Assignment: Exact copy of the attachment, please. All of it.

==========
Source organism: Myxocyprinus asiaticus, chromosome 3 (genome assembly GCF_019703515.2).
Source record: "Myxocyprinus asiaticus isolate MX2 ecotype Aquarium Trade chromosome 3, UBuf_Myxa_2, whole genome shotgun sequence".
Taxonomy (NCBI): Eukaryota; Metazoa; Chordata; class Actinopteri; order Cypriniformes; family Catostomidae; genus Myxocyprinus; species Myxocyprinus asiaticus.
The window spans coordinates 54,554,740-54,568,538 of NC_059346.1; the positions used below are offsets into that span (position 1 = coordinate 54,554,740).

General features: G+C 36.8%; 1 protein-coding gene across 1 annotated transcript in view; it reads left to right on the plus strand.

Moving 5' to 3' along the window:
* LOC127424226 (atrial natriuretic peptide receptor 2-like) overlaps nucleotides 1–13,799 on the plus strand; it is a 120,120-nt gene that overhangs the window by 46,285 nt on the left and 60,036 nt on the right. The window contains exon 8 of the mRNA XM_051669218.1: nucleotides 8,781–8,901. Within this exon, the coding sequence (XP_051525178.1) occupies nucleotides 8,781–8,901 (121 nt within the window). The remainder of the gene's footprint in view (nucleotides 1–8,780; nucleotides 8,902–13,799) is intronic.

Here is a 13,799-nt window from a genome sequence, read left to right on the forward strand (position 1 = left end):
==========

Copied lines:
Source organism: Myxocyprinus asiaticus, chromosome 3 (genome assembly GCF_019703515.2).
Source record: "Myxocyprinus asiaticus isolate MX2 ecotype Aquarium Trade chromosome 3, UBuf_Myxa_2, whole genome shotgun sequence".
Taxonomy (NCBI): Eukaryota; Metazoa; Chordata; class Actinopteri; order Cypriniformes; family Catostomidae; genus Myxocyprinus; species Myxocyprinus asiaticus.
The window spans coordinates 54,554,740-54,568,538 of NC_059346.1; the positions used below are offsets into that span (position 1 = coordinate 54,554,740).

General features: G+C 36.8%; 1 protein-coding gene across 1 annotated transcript in view; it reads left to right on the plus strand.

Moving 5' to 3' along the window:
* LOC127424226 (atrial natriuretic peptide receptor 2-like) overlaps nucleotides 1–13,799 on the plus strand; it is a 120,120-nt gene that overhangs the window by 46,285 nt on the left and 60,036 nt on the right. The window contains exon 8 of the mRNA XM_051669218.1: nucleotides 8,781–8,901. Within this exon, the coding sequence (XP_051525178.1) occupies nucleotides 8,781–8,901 (121 nt within the window). The remainder of the gene's footprint in view (nucleotides 1–8,780; nucleotides 8,902–13,799) is intronic.

Here is a 13,799-nt window from a genome sequence, read left to right on the forward strand (position 1 = left end):